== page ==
BOGOTA (Reuters) - Killings of women engaged in community organizing and defending human rights in Colombia increased nearly 50% in 2019 compared to the year before, the United Nations said on Wednesday as it urged the government to redouble protection efforts.
Violence against so-called “social leaders” has become a top issue for the government of President Ivan Duque, who has faced frequent criticism from the international community, non-governmental organizations and human rights activists for not doing enough to stop the killings.
Last year, 108 human rights defenders of all genders were killed, the Office of the United Nations High Commissioner for Human Rights told journalists, while a further 10 cases were still being verified.
Fifteen of the activists murdered were women.
“We are alarmed that in 2019 the killings of women human rights defenders increased close to 50%,” said Alberto Brunori, the U.N.’s human rights chief in Colombia.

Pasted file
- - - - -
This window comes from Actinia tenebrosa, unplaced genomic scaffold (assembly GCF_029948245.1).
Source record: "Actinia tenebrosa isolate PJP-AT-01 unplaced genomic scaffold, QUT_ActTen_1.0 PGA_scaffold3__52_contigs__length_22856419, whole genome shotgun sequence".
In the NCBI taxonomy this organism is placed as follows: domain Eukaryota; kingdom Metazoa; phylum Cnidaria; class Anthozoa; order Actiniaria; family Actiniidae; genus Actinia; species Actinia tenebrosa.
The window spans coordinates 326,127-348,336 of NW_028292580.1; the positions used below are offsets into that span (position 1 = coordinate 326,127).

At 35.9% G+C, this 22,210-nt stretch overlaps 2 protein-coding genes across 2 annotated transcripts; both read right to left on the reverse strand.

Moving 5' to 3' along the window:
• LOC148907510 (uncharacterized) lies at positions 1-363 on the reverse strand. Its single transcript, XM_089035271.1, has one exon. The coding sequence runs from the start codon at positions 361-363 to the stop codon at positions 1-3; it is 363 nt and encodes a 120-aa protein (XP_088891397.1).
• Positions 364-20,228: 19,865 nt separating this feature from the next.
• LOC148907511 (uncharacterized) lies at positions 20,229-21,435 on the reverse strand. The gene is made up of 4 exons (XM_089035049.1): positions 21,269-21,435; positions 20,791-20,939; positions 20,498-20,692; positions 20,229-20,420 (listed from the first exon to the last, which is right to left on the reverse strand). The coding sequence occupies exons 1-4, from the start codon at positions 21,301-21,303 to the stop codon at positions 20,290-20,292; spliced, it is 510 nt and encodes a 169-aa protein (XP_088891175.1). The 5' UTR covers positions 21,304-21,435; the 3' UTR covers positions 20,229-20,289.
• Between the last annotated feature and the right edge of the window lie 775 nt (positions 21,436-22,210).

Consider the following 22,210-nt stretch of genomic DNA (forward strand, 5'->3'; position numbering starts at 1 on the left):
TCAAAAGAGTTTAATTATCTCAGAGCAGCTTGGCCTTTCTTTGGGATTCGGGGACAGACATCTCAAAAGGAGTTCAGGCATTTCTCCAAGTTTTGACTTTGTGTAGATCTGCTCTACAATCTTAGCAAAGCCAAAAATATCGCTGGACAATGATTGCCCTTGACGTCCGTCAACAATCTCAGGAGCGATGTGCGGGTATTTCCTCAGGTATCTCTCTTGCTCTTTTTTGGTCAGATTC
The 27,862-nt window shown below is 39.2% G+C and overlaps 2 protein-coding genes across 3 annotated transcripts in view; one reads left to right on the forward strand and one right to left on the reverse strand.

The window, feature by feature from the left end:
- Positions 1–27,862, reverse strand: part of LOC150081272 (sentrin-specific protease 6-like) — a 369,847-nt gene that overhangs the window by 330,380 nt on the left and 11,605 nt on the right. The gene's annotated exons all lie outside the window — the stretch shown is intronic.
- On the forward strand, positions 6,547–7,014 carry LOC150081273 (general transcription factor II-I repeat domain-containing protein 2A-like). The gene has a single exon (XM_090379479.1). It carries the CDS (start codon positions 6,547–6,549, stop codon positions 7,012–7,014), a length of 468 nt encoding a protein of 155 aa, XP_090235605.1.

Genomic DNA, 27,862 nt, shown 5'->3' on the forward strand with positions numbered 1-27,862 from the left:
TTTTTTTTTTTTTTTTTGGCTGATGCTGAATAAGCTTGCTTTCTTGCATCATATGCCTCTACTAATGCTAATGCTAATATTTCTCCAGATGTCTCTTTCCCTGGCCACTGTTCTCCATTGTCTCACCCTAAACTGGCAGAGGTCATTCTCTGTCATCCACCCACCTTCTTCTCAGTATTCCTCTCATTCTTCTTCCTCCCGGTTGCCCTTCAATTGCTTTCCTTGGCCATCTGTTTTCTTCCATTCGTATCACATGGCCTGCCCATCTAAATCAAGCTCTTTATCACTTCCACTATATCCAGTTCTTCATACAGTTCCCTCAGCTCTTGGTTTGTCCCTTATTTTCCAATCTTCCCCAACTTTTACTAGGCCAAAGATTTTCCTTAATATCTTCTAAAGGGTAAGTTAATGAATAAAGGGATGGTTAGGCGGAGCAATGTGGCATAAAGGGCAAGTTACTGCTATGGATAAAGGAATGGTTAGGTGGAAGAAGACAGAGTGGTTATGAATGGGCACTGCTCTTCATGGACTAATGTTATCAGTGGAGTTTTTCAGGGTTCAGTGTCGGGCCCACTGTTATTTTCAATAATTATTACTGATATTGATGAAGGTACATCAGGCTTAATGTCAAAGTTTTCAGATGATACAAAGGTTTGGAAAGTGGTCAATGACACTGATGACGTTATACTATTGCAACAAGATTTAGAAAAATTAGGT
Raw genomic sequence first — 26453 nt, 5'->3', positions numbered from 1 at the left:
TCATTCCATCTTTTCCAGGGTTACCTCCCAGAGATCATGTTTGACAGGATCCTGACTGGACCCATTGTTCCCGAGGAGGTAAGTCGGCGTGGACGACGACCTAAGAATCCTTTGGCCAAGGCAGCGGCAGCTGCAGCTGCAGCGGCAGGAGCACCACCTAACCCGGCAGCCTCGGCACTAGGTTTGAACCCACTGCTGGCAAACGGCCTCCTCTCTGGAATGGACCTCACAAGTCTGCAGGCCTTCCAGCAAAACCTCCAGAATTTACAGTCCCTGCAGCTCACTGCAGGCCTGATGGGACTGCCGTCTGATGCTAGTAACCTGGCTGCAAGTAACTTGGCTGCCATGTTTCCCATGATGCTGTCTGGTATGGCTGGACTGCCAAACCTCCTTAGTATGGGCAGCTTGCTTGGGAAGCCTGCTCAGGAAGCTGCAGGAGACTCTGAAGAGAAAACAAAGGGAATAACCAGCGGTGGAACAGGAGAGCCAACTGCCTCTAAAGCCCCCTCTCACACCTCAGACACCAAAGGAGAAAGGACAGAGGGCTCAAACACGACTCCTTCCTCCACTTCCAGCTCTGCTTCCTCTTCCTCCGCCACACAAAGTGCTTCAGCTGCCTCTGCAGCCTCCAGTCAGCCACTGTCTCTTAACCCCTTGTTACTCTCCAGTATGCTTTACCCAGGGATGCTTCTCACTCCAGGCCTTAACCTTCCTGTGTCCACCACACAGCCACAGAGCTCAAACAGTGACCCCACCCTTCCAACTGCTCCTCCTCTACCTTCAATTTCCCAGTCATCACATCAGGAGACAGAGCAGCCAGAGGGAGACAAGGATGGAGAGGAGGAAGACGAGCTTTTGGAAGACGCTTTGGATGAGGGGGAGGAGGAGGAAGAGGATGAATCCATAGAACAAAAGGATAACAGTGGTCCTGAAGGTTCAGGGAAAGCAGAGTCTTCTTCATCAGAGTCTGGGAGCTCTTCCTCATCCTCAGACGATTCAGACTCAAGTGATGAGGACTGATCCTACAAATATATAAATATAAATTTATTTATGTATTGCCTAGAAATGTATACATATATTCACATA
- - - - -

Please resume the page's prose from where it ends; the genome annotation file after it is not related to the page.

“The quick and effective implementation of a comprehensive program of guarantees for women leaders and women human rights defenders could be an important tool for prevention and protection against murders and attacks,” he added.
The number of activist killings has fallen overall since Duque took office in August 2018, the center-right president told journalists at a breakfast event on Wednesday.
“There is a reduction, but the figure should be zero,” said Duque. He blamed the killings on Marxist-led National Liberation Army rebels, dissidents from the FARC rebel movement who reject a 2016 peace deal, and criminal gangs involved in drug trafficking and illegal mining.
There were 36 massacres - defined as the killing of more than four people - in Colombia last year, the highest figure in the last five years, the U.N. rights office said.
Fifteen people died in police or army operations involving presumed arbitrary detentions, the U.N. added.
A total of 115 activists were killed in Colombia in 2018.
Reporting by Luis Jaime Acosta; Writing by Julia Symmes Cobb; Editing by Tom Brown
Our Standards: The Thomson Reuters Trust Principles.